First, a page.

This time, my adventures took me to a corner bakery in Ocean Beach: Charlie's Best Bread. A little shop on a street corner with a very small town square feel. I liked the atmosphere of the neighborhood, but would this highly recommended shop make waves with me this week?
Walking into the shop, I was overwhelmed by the smell of bread. Every bit of bread used in this place was freshly baked that day.
After spending a significant amount of time narrowing down to one sandwich from a seemingly endless list of deliciousness, I settled on the pastrami sandwich.
Ah the pastrami sandwich. My friend, and sometimes my biggest letdown.
For me, when there is a sandwich you revere so much, one that truly possesses the talents to achieve the status of Danger Sandwich, it is all the more disheartening to find one that is a let down.
First and foremost, the positives: The bread really was spectacular. A rye bread that was incredibly fresh, and doughy, with a perfectly even rye flavor It really showed that this had been hand crafted by someone who worked there and not delivered in a bag by some unknown megaconglomerate.
Although, I still feel as though it could have been better for the sandwich overall if it had been toasted.
This sandwich had two types of cheese: swiss and bleu cheese. Both excellent choices. The swiss with its smooth and mild flavor played well with the pungent dry taste of the bleu cheese. I enjoyed these two so much that I didn't even taste the pastrami at all.
No, really, seriously. You couldn't taste the main attraction at all.
I had to tear a piece off of the sandwich just to be able to taste it.
And I should have just left it alone. The meat wasn't bad, but wasn't great either. It lacked a definite taste and I could have been eating plain old ham for all I knew.
Maybe that's why they packed on so much cheese.
So, dear readers, I am asking you now for some recommendations for San Diego.
Have you ever been there? Have you heard of a great sandwich that needs to be tried out? Let me know, I'd like to hold onto hope that my next trip there will be devoid of subpar sandwich tastings.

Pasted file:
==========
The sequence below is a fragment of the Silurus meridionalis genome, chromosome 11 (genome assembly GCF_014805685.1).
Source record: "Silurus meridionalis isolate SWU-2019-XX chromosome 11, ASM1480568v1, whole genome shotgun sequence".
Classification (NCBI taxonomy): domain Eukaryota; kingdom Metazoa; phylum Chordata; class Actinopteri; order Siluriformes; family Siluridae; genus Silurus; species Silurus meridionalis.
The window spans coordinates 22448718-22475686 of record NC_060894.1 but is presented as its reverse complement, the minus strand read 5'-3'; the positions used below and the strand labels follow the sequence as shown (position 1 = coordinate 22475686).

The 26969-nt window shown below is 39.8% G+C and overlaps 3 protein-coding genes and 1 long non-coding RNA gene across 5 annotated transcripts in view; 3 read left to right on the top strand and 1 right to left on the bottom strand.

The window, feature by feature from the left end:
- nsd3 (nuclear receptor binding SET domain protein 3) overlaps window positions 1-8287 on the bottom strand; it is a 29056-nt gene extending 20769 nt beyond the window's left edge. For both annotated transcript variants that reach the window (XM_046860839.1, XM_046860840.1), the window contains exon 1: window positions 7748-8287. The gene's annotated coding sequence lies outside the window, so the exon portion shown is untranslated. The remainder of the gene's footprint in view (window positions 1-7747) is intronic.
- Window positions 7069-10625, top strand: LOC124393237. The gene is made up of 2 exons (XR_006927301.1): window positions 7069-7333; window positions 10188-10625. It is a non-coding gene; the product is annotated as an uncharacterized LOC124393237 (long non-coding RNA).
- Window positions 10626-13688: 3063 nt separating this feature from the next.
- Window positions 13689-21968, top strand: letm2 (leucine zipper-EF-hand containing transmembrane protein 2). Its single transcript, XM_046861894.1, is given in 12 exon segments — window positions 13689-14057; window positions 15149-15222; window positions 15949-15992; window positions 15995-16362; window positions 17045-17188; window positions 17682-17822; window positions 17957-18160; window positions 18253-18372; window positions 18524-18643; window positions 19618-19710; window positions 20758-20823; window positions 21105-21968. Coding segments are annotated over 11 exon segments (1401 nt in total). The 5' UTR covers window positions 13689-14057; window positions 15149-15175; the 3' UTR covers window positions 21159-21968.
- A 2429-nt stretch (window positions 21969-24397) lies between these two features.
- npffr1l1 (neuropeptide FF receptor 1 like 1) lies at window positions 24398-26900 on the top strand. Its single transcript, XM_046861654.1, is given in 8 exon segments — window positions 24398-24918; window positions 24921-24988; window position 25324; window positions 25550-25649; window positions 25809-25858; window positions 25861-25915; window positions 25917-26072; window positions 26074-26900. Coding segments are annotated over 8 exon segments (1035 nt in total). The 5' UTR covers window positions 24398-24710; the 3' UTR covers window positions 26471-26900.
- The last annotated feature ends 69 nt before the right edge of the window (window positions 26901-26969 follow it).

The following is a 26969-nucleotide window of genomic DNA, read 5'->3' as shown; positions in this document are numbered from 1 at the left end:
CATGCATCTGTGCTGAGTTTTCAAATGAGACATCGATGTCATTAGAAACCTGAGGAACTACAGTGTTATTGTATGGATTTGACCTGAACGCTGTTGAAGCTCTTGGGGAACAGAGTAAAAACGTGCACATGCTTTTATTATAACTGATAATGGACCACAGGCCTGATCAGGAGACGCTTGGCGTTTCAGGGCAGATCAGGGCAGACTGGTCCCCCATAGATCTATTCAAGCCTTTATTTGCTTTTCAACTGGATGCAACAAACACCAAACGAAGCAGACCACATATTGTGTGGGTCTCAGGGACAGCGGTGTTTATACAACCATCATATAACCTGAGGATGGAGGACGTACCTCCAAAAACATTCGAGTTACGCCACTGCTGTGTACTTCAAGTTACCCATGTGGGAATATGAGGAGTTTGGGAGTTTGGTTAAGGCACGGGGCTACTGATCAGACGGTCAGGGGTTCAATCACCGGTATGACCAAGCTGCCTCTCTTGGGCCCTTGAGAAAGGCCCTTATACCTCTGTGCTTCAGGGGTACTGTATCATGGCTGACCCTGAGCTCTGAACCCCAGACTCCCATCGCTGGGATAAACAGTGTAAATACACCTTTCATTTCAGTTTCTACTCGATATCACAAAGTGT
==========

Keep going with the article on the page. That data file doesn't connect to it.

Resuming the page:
Until next week!
Charlie's Best Bread
1110 Rosecrans St.
San Diego, CA 92106
Wednesday, November 3, 2010
Last weekend I made my way down to San Diego to celebrate the marriage of two friends of mine (congrats Eric and Wendy), and like any true Sandwichologist, i used this excursion to seek our new delicious sandwiches far from my base of operations.
Scouring the internet for the word on the street, I happened to find stellar reviews on a place called the Brown Bag Deli.
The Brown Bag Deli is truly a local hot spot.
Because you seriously need to be a local to even know where this place is.
After driving back and forth a few times, it was finally spotted, tucked into a corner of a strip mall on an major street in Ocean Beach. The inside of the deli lacked windows and any flair. Obviously it needed no pizazz to attract locals.
A promising sign, indeed.
I ordered the Turkey Bacon Avocado Sandwich with the works on Foccacia bread. This sandwich was piled high with the fixings and was quite a challenge to even take the first bite.
Seems to be a pretty great sandwich already, right?
Well, let's discuss what went wrong.
The bread is really the main culprit here.
Focaccia should be a golden colored bread. Maybe even a slight crisp on the outside with a nice soft interior. It should be able to support a decent sandwich without being too tough.